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Bedtimes / 30 Nov 2015 / by James

Why do we dream?

With dreams, you can go from running through the jungle being chased by a clown while trying to balance a delicate trifle, to enjoying high tea with your favourite TV character – there's no denying they can often make little sense. But why do we have them? Here's a glimpse into some of the big theories out there that try to decipher why we have delightful daydreams and the occasional nightmare you'd rather forget.

There are many different theories as to why we dream, and although you won't remember every single one you have, a Medical News Today study claims that you can have around three to six dreams each night.

REM sleep

It is widely understood that we mostly dream while we're in REM sleep. The NHS explains that during REM sleep, our brains are usually very busy, while during this stage of your sleep the only muscles that are working are your diaphragm – to keep you breathing – and your eyes. REM stands for rapid eye movement, and as the NHS states, it is thought that the majority of your muscles don't work during this stage to prevent your dreams from taking over, engaging your muscles into whatever activity it is you're dreaming about. So if it weren't for our clever bodies, you might just find yourself actually trying to run from that clown!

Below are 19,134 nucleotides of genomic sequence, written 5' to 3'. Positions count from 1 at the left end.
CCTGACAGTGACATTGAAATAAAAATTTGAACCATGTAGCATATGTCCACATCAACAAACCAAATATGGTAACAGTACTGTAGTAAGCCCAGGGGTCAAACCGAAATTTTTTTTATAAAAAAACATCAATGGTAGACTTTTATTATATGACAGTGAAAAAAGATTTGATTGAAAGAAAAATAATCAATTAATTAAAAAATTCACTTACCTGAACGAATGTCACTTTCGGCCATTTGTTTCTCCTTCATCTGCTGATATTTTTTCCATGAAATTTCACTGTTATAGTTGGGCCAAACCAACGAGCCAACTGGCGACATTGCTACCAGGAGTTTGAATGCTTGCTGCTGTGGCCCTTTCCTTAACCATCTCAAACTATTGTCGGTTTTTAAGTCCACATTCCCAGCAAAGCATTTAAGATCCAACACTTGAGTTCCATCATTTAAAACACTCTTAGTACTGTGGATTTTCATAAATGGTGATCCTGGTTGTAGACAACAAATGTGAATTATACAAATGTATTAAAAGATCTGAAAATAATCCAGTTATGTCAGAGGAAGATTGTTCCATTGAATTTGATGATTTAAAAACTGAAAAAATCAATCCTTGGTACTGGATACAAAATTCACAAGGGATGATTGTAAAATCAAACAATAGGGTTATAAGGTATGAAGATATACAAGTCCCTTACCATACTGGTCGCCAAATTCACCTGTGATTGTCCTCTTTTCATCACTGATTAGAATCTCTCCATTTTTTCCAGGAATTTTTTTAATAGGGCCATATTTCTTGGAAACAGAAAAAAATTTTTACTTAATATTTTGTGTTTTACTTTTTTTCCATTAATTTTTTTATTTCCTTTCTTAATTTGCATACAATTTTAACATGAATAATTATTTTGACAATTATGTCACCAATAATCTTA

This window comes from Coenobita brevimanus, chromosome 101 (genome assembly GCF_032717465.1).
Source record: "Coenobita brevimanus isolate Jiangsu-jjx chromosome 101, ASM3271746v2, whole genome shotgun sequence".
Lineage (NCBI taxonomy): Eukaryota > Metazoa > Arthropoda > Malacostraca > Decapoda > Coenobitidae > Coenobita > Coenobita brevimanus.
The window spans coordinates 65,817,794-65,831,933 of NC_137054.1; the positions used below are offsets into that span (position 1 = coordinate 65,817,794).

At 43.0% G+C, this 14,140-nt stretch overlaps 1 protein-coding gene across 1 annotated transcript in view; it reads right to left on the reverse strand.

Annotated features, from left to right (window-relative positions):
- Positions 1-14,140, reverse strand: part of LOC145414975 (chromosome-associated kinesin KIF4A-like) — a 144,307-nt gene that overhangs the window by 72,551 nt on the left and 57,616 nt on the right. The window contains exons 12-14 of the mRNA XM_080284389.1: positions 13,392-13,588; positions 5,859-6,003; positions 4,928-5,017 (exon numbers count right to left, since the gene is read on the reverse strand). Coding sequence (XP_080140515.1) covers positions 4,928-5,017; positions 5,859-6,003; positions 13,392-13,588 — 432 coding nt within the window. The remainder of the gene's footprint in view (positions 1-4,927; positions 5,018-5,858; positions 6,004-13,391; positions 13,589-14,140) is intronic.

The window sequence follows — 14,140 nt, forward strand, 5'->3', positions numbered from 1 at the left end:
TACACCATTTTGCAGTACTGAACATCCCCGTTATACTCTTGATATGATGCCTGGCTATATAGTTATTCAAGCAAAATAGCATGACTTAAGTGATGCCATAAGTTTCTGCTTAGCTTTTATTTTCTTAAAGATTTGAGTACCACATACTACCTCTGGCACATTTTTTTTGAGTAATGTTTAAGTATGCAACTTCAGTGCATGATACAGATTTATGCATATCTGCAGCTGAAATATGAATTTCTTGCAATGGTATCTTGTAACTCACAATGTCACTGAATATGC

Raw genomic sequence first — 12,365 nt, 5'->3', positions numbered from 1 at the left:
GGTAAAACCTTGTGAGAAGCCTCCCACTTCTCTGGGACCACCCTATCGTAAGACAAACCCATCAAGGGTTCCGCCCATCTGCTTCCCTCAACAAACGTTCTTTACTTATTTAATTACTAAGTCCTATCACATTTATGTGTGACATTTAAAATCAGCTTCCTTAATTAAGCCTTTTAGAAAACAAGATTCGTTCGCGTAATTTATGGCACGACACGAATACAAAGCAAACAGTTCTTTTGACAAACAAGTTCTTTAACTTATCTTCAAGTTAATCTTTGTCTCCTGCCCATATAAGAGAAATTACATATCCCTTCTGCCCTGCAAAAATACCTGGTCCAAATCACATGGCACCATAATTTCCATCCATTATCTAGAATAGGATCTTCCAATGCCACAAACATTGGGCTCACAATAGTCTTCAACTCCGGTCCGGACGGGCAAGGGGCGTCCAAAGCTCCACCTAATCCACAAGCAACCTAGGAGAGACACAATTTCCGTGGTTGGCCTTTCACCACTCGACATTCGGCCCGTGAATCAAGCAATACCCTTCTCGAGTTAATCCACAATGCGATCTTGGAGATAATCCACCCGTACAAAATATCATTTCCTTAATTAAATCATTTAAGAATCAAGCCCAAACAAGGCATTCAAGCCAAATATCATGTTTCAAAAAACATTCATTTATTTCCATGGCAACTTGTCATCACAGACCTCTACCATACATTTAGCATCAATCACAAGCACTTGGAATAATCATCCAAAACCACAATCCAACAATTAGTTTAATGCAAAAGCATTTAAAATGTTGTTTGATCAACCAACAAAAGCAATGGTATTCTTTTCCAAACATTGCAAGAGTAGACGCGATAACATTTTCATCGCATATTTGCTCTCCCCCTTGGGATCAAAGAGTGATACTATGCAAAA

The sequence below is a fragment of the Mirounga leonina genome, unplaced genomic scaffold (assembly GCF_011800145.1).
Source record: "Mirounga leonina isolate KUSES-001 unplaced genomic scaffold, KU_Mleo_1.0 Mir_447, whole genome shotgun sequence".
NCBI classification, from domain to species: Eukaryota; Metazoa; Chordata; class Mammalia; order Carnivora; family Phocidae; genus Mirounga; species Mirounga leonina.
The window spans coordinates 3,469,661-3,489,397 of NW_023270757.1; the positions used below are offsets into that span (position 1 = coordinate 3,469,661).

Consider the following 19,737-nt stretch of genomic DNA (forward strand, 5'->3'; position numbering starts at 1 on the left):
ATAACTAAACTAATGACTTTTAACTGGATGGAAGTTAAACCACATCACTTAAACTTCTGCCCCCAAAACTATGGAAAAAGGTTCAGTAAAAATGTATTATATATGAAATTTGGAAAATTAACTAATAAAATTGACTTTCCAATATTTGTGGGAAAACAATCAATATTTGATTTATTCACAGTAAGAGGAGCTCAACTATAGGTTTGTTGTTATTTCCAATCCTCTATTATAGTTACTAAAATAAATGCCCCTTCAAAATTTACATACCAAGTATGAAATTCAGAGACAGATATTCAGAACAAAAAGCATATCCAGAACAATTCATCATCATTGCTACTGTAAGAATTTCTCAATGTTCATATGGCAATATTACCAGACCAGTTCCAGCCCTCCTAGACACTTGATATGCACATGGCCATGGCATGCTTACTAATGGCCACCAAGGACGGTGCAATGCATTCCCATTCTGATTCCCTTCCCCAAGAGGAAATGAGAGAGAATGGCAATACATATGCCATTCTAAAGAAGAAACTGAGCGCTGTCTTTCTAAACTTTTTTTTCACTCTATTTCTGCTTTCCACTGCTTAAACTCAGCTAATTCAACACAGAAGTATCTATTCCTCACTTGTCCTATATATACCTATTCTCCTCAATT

Memories on lockdown

One theory about dreaming is that it occurs because our brains are busy making sure all our important memories of the day are saved. Psych Central reports on a study from the Beth Israel Deaconess Medical Centre that explains how dreaming can help your brain to process your memories, so you can learn from them later on. So it seems that while you think you're busy flying through the skies or losing all your teeth, your brain is hard at work consolidating the things you've learnt that day.

A happy accident

An alternative view is based more on neuroscience, according this article from the site Dream Studies. J Allan Hobson, a professor of psychiatry emeritus at Harvard University, once had a theory that dreaming happens as a result of all the activity that goes on in your brain while you're in REM sleep. The article goes on to explain several amendments to this theory, detailing how this one infers that although the motivations behind dreaming may be biological, it doesn't necessarily conclude that they're totally meaningless.

The importance of REM sleep

From whatever angle you look at the topic of dreaming, REM sleep is still an important phase of our rest. Not getting enough sleep can affect your health as well as your mood, so it's important you and your family get enough of it. It's in this stage of your sleep that your brain is busiest, and it's particularly important for children to get more REM sleep as they grow. Happy dreaming!

 

 Sources

http://www.medicalnewstoday.com/articles/284378.php

http://dreamstudies.org/2010/01/07/neuroscience-of-dreams/

http://www.medicalnewstoday.com/articles/247927.php

http://www.ninds.nih.gov/disorders/brain_basics/understanding_sleep.htm#dreaming

http://www.nhs.uk/Conditions/Sleep-paralysis/Pages/Causes.aspx

http://psychcentral.com/news/2010/04/26/dreams-are-key-to-memory/13157.html